Get­ting down to busi­ness

If you’re look­ing for a no-non­sense busi­ness phone, the Nokia E5 does the job nicely with­out hurt­ing your wal­let.

The Star Malaysia - Star2 - - FASHION - by chrIs choNG

For a no-non­sense busi­ness phone, the Nokia E5 does the job nicely – with­out hurt­ing your wal­let.

THE Nokia E5 is the lat­est in the com­pany’s line of monoblock, Qw­er­tyen­dowed, busi­ness smart­phones. Though it doesn’t seem that dif­fer­ent from its pre­de­ces­sors like the E72 and E63 at a glance, it does have a cou­ple of new tricks up its sleeves.

For starters, the E5 has been tweaked to bet­ter suit the needs of to­day’s hy­per­con­nected users. In plain English, it means more in­te­gra­tion with stuff like Twit­ter, Face­book, YouTube and in­stant mes­sag­ing — so you can stalk and be stalked by oth­ers through your favourite web ser­vices any­time, any­place.

And se­condly, it’s built like any other Nokia E-se­ries phone but at a bud­get price tag of just RM830.

Stay con­nected to the Web

As men­tioned ear­lier, Nokia made the E5 more suited for stuff like Face­book, Twit­ter and YouTube, com­ing with pre-in­stalled apps for these ser­vices. There are also MyS­pace and Friend­ster apps, just in case you’re still liv­ing in 2005.

One of the E5’s high­lights is that you can even link your phone con­tacts to their Face­book coun­ter­parts and cus­tomise the E5’s standby screen to show a con­tin­u­ous feed of Face­book sta­tus up­dates and mis­cel­la­neous ac­tiv­ity.

But strangely, it’s only up­dated in 30 minute in­ter­vals rather than in real time and you can’t re­fresh it man­u­ally ei­ther, which makes it quite point­less if you do want to be up­dated as of­ten as pos­si­ble.

The built-in web browser pro­vides a some- what ad­e­quate win­dow to the Web. It ren­ders pages prop­erly, but loads pages rather slowly, and can be a pain when nav­i­gat­ing sites with more am­bi­tious lay­outs.

There’s also a built-in in­stant mes­sag­ing app, which works with Google Talk, MSN Mes­sen­ger, Ya­hoo! and Ovi. You can have it run­ning in the back­ground too, which I guess wouldn’t be that an­noy­ing if you are try­ing to be reach­able on­line 24/7.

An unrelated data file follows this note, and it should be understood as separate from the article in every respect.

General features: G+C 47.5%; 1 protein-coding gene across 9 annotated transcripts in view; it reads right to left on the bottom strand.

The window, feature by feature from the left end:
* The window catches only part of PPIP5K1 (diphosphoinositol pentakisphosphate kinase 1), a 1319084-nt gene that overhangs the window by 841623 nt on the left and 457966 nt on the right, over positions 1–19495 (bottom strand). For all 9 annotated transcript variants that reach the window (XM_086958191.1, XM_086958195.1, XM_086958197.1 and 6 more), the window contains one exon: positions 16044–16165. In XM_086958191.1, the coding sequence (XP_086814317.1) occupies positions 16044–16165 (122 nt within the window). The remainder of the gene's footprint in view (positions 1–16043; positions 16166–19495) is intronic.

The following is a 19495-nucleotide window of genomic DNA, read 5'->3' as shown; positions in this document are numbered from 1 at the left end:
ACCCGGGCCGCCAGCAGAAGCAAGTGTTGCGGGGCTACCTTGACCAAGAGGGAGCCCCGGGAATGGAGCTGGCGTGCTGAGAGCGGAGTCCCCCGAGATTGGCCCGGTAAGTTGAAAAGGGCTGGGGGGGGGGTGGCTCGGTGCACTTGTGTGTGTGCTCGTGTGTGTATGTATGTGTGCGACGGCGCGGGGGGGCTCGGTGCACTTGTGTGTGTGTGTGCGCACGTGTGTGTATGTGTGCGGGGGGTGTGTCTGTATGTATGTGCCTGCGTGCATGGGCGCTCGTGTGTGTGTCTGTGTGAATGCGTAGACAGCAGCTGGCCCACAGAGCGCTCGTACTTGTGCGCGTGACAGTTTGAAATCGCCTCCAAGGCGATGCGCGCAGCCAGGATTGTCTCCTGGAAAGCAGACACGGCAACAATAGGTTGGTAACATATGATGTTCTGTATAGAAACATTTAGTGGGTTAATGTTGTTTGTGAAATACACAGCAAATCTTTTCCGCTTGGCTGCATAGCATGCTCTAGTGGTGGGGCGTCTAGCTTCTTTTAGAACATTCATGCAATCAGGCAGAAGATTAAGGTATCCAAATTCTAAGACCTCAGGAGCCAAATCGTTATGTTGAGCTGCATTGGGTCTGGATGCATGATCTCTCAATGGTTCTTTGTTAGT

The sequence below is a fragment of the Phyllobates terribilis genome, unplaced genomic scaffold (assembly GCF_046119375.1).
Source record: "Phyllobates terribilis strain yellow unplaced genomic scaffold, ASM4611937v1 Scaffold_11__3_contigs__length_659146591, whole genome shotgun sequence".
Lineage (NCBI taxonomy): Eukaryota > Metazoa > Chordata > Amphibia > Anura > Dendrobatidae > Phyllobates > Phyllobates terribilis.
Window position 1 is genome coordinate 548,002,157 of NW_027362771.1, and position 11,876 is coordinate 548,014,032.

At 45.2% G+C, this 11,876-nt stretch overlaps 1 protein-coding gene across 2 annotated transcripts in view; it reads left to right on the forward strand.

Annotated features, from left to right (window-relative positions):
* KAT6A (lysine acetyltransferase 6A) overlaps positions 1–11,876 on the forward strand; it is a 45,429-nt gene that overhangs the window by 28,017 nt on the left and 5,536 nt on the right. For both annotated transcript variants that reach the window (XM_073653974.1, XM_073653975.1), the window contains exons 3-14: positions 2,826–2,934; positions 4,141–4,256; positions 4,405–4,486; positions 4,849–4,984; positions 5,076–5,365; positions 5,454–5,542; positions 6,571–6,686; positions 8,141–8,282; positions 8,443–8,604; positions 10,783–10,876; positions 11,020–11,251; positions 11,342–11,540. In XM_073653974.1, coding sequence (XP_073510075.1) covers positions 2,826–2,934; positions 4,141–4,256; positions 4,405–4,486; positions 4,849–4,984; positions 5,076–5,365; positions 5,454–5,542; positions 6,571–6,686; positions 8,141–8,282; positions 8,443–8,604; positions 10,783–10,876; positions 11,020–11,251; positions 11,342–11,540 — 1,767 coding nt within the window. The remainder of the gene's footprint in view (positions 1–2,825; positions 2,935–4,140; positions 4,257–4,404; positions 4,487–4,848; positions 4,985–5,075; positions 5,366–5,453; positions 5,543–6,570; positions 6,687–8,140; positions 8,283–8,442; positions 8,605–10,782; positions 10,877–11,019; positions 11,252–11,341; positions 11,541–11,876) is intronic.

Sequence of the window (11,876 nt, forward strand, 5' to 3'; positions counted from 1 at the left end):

And like any self-re­spect­ing phone, it does e-mail too. So yes, the E5 ticks most of the right boxes when it comes to pro­vid­ing a rich, con­nected ex­pe­ri­ence. It does have a cou­ple of prob­lems though.

Mod­ern fea­tures, old tech

The E5’s so­cial In­ter­net as­pi­ra­tions are ham­pered by the com­bi­na­tion of a low-res 320 x 240-pixel LCD screen with a clunky user in­ter­face. With nei­ther anti-aliased fonts, smooth page scrolling nor in­tu­itive ges­ture­based in­puts, the E5 feels five years old.

To make mat­ters worse, the E5 doesn’t even make good use of the limited real es­tate — most of the apps have sta­tus bars and menu bars that don’t auto-hide, or scroll away when you’re scrolling up or down a page.

As a re­sult, us­ing the E5 for any sort of so­cial net­work­ing or web us­age is a bit like watch­ing TV through a key­hole — you wouldn’t do it, un­less you had noth­ing else to do (i.e. on the bus, in a queue, etc).

This would’ve been fine five years ago, but the game has moved on with iOS, An­droid and even Black­Berry de­vices of­fer­ing less clunky ex­pe­ri­ences on the Web.

Not all is lost, though.

Hey, it’s a phone too!

On the bright side, the E5 hap­pens to be a rather awe­some mo­bile phone (i.e. for mak­ing calls).

Its re­cep­tion seems pretty good — I had no sci­en­tific tests, but calls sounded good even in places where I’d nor­mally have dropped calls on some phones.

Its bat­tery life is pretty awe­some too (thanks to an enor­mous bat­tery) — it’s rated at 18 hours of talk time and 700 hours standby. Se­ri­ously, it’ll prob­a­bly take me a week to talk for 18 hours.

In a com­pletely sub­jec­tive test, I used the E5 phone for three days (calls, tex­ting, shoot­ing videos, GPS, In­ter­net, etc) with­out recharg­ing, and I still had more than 50% bat­tery life re­main­ing. How awe­some is that?

My only com­plaint is that the speak­er­phone could have been a bit louder.

Phys­i­cally, the E5 feels like it’s hewn from a solid chunk of steel while its rounded edges and clean lines make it a much nicer phone to hold than some of its pre­de­ces­sors.

And if it’s any­thing like the Nokias we’re all used to, it’ll prob­a­bly with­stand a se­ri­ous beat­ing, though I don’t think Nokia Malaysia would ap­pre­ci­ate it if we re­turned the E5 in a zi­plock bag.

The Qw­erty key­board has a won­der­ful tac­tile feel to it, though they’re not as nicely spaced as the ones on some Black­Berry mod­els, which means that ty­pos are a more reg­u­lar oc­cu­rance than not.

To top it all off, its key­board’s space­bar dou­bles as a torch­light on/off switch. Sweet.

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